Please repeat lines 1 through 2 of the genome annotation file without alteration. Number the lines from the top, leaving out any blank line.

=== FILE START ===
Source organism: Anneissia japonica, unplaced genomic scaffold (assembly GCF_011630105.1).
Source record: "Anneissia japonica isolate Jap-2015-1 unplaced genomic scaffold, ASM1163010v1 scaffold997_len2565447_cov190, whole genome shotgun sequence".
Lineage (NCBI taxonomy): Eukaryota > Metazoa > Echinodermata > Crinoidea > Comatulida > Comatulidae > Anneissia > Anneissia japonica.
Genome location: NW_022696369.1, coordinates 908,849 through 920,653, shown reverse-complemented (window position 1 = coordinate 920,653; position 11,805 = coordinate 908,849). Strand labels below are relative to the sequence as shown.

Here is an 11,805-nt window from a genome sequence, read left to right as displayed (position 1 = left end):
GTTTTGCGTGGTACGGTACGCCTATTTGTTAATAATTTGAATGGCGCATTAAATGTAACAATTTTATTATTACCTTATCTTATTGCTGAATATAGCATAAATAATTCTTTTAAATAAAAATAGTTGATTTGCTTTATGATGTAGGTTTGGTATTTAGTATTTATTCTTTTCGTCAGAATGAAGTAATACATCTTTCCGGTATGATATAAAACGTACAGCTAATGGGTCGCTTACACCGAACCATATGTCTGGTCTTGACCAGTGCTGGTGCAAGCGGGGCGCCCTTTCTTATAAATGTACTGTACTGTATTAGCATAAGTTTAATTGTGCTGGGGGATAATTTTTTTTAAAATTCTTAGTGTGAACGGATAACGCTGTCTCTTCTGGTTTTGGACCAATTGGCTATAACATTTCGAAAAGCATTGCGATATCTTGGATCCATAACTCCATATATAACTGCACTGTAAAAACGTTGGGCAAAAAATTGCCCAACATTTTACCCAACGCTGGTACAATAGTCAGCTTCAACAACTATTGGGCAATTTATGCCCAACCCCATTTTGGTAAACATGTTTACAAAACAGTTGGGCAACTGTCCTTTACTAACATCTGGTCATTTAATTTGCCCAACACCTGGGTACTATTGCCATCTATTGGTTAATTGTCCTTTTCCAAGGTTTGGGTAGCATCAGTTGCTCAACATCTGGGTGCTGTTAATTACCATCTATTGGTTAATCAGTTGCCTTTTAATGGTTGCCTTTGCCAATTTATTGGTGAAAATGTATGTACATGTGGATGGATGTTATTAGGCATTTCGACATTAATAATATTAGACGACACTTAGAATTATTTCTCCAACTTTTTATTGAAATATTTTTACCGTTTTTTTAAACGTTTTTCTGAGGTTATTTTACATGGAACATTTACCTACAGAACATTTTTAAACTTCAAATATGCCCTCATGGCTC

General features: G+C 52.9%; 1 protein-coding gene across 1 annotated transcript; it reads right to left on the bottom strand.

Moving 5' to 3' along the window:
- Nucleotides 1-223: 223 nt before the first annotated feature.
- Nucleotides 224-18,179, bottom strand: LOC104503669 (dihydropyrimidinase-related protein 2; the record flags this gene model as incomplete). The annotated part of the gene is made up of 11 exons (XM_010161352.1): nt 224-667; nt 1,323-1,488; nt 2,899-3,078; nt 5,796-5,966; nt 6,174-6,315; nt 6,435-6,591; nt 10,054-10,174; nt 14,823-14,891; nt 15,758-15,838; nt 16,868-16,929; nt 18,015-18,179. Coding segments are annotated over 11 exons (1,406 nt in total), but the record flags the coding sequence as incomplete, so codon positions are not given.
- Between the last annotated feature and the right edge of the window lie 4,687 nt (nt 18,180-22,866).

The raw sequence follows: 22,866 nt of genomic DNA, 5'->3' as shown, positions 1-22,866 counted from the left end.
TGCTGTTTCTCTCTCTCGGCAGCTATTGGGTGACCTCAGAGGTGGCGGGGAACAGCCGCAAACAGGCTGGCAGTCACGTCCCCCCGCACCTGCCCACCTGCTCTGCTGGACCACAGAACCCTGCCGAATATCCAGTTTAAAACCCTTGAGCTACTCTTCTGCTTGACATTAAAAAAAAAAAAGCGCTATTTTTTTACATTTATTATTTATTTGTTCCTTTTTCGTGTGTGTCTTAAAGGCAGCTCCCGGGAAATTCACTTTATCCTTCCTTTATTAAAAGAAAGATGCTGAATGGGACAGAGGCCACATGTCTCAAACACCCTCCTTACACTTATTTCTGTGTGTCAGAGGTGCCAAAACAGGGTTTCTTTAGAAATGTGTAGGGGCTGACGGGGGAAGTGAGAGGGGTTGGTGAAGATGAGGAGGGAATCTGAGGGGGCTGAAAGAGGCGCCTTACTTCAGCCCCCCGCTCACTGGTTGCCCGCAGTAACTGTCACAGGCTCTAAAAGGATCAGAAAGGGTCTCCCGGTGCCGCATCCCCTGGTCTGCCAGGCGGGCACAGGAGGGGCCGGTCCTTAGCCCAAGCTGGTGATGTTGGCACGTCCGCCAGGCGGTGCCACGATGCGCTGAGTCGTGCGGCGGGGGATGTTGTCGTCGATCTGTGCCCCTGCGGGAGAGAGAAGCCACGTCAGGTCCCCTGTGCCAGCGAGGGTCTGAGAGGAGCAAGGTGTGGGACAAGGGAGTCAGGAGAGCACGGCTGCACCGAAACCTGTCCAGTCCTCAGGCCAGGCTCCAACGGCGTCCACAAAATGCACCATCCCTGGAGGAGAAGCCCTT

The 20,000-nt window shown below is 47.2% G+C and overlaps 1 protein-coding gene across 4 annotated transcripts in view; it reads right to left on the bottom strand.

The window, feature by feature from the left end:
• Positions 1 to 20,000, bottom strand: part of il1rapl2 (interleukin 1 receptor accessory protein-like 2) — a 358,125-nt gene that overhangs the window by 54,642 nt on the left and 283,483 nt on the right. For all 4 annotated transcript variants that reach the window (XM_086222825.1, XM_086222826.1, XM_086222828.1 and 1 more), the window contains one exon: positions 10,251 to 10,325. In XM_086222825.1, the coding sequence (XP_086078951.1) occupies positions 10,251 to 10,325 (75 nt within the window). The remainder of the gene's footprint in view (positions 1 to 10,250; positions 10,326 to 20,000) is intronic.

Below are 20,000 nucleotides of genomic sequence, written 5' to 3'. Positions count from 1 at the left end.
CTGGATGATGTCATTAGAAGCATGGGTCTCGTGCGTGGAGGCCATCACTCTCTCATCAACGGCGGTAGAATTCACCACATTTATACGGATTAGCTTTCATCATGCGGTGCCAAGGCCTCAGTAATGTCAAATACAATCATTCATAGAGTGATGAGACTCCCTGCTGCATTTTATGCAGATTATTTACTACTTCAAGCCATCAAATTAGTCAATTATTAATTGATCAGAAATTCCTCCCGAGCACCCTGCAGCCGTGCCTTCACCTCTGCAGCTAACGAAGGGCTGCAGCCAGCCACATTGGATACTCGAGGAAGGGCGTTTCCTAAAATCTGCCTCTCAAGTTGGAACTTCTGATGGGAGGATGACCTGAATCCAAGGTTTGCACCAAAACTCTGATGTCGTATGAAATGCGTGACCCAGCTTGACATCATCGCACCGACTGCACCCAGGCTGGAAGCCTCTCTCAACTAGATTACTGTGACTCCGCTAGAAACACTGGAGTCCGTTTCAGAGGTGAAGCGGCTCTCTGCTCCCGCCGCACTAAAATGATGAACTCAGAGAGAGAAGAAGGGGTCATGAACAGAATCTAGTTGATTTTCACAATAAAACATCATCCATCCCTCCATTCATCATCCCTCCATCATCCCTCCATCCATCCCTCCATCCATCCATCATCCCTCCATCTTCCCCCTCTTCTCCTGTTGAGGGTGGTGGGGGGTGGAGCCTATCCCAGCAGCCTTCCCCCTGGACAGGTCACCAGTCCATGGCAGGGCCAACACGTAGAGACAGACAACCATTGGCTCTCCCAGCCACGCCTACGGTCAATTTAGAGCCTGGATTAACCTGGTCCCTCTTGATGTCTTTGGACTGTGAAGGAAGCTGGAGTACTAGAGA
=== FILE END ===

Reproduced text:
Source organism: Anneissia japonica, unplaced genomic scaffold (assembly GCF_011630105.1).
Source record: "Anneissia japonica isolate Jap-2015-1 unplaced genomic scaffold, ASM1163010v1 scaffold997_len2565447_cov190, whole genome shotgun sequence".